Opeth - Ghost Reveries (2005)



When it comes to the mighty Opeth, the only constant is change. Band mastermind Mikael Åkerfeldt is now the sole remaining member from the band's inception in 1990. But as each member passes through the revolving door of this progressive metal titan, they become part of the evolution. And on this, their 2005 offering titled "Ghost Reveries," Akerfeldt and company are redefining the world's conception of what it means to be "progressive."

Straight out of the gate, a blood curdling scream welcomes you to "Ghost Of Perdition." But this is no one trick pony. Death metal traits are combined with Akerfeldt's classic, melodic rock influences into a stunning contradiction. The band manages to jump back and forth, from devastating to breathtaking, heavy and distorted to acoustic and soft. An eerie keyboard presence and powerful bass tie each piece together into an 11 minute epic.

Blast beats and well played drum fills take "The Baying Of The Hounds" into another realm. Precision is the name of the game here, with bass and drums locking together as one. Vocal range is never in question, with Akerfeldt showing off his gifts time and time again. He screams with the best, and sings better than most. "Beneath The Mire" is cut from the same cloth. But to say it is formulaic just simply does not do it justice. Yes, you will find intermingling moments of brutality and pure emotion. But there is no overused structure, no time signature rule. Just when you think you know what will happen next, it changes.

The classic groove of "Atonement" catches you off guard. Have we gone back in time? Is Opeth touring with Pink Floyd or Deep Purple? Oh, not quite. "Reverie - Harlequin Forest" will remind you what year it is. Intermittent chugging over the background whine of a guitar, layered with off time drumming form an almost "follow the leader" moment, winding down to the end of the track.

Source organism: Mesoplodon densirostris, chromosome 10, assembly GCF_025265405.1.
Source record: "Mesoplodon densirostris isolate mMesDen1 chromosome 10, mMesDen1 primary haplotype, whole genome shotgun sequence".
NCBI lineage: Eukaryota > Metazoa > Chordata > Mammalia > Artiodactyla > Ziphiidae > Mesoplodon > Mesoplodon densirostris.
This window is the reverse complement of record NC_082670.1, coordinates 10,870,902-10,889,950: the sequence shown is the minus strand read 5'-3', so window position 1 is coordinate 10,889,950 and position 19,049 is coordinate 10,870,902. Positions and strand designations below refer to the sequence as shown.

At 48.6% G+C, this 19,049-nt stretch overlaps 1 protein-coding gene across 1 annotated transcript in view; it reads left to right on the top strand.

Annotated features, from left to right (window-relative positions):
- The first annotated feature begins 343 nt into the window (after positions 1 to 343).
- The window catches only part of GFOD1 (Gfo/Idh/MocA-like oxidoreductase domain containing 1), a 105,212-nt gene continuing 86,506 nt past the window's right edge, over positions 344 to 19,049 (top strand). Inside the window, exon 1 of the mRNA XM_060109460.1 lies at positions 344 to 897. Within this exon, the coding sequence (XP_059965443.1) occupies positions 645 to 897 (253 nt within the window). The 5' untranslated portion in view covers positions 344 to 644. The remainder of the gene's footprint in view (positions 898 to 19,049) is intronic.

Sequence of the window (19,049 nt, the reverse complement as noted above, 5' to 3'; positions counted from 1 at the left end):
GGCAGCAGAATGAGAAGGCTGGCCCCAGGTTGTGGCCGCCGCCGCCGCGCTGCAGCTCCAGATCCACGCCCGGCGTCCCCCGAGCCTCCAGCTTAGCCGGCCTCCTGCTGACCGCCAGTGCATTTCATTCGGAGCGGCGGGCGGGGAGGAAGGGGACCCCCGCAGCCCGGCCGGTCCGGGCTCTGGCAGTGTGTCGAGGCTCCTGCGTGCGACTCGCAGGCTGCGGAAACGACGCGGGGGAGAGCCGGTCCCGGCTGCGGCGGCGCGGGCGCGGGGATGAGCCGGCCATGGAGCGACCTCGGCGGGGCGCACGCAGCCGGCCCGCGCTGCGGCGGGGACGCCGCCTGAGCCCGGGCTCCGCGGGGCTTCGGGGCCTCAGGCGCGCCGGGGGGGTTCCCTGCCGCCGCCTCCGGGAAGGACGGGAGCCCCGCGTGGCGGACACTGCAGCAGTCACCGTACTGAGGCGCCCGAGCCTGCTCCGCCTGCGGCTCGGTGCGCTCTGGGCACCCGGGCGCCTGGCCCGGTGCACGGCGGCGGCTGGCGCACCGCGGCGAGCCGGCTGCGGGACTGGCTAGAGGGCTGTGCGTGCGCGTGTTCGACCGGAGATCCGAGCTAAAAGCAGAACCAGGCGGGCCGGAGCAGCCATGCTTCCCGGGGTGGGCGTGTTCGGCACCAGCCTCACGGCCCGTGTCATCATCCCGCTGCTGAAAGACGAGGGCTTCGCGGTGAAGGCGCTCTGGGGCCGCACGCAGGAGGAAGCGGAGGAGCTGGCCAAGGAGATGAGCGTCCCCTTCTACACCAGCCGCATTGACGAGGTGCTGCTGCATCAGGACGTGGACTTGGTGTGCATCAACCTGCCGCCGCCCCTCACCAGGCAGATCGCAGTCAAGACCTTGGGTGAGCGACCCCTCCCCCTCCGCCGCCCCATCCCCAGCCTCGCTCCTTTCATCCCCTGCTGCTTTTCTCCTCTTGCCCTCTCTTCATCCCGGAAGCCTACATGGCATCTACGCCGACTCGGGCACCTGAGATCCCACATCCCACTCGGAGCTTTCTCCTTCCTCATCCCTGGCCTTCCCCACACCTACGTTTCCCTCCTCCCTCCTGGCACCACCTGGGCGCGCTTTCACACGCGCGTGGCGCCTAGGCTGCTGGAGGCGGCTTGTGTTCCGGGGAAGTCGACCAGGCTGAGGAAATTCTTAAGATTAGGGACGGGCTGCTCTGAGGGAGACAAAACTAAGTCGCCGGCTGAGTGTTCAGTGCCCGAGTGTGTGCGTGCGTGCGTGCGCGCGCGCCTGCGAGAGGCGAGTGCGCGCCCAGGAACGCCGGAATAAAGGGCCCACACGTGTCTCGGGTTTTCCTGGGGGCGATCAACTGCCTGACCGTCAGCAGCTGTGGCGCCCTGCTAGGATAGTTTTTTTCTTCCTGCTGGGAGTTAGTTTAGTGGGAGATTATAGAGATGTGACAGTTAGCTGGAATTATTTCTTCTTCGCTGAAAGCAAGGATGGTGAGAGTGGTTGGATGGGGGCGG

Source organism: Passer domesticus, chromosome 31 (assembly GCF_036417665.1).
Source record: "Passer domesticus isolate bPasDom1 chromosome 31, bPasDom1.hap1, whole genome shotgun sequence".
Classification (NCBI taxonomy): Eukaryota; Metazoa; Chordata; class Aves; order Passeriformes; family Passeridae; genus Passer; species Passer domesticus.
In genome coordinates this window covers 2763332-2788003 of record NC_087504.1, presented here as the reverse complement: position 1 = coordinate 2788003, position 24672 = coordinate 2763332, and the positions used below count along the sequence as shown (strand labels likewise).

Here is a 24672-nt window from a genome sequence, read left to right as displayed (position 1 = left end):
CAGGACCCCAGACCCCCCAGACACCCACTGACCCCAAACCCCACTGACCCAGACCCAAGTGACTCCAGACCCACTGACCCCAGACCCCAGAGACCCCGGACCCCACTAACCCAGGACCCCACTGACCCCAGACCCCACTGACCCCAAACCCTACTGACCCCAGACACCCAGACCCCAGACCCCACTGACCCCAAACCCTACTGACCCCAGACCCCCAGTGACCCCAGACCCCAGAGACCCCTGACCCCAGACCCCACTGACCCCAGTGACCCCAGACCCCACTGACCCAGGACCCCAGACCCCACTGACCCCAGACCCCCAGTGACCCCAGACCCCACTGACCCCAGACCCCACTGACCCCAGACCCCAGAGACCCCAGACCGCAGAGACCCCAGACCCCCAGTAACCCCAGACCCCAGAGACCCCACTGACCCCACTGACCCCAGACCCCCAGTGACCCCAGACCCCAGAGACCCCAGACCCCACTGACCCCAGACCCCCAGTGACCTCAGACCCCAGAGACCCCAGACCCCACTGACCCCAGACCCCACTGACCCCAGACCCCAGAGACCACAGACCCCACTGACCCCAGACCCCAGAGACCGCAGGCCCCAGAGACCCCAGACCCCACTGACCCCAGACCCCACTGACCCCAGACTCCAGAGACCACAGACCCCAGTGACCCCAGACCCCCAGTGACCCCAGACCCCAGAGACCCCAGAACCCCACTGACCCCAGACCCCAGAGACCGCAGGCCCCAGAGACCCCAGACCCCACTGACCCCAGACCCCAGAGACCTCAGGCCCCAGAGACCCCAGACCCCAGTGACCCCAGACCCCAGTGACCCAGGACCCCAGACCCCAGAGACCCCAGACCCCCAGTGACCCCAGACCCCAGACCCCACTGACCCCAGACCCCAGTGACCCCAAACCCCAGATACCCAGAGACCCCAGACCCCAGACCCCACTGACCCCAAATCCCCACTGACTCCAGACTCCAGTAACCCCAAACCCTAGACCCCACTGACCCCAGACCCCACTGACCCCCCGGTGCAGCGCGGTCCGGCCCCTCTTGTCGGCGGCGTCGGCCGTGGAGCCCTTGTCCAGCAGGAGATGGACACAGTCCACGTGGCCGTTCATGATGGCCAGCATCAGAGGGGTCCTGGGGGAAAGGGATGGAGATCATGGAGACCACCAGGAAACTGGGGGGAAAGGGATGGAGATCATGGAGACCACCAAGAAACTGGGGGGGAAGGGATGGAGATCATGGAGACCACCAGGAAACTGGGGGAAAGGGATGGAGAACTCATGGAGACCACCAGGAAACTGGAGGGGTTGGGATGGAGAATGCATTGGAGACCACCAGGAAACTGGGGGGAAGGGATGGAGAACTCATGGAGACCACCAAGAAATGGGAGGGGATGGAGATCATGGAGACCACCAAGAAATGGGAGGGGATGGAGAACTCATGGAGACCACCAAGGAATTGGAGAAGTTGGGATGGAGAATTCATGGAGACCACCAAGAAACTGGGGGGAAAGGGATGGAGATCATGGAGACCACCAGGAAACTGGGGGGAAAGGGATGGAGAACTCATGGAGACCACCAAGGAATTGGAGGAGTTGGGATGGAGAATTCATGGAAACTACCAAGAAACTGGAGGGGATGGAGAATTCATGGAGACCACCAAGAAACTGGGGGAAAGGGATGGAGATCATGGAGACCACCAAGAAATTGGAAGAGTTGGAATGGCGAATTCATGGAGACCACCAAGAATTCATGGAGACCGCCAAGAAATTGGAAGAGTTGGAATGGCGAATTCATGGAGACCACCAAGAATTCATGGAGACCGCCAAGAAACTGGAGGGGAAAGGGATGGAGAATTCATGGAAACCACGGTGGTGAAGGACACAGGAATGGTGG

But now something changes. Don't worry. This is still the same album. But "Hours Of Wealth" is simply to beautiful for words. A masterpiece in every sense, you will find yourself lost in the soundscape. Keys take a starring role, from the background synths to the piano-style lead, all breaking off to reveal Akerfeldt's emotional crooning. It is as lyrically stunning as it is musically. Ending with a guitar work that would make Santana jealous, you have mere seconds to catch your breath.

Serving as the first single, "The Grand Conjuration" finds the band back at their crushing best. Topping the ten minute mark, you get a little taste of everything. As you would expect from it's name, you get a sense of evil and darkness through vocal chants, as well as the screams and growls. The heaviest moments on this disc come here, with high speed double kicks giving way to pure death metal breakdowns.

The finale, "Isolation Years," is a story of loss. Again showcasing Akerfeldt's melodic sensibilities, the song will make your heart beat a little slower. "In isolation/She talks about her love/And as I read/"I'll die alone"/I know she's aching". Beautiful. Well written and well thought. The album fades to an end. The special edition version of "Ghost Reveries," released a year later in the typical Roadrunner Records fashion, also contains a brilliant cover of the Deep Purple classic "Soldier Of Fortune." Akerfeldt has never been shy about his influences, and it is really on display here.

As each album is recorded and released, the revolving door turns again, with more members coming and going. Oddly enough, as I write this, the band has just announced that keyboardist Per Wiberg has left the fold, and a replacement has been found. But that said, the constant isn't always change. The constant is vision. Evolution. Eclecticism. The constant is Mikael Akerfeldt.

9/10

Official Site - http://www.opeth.com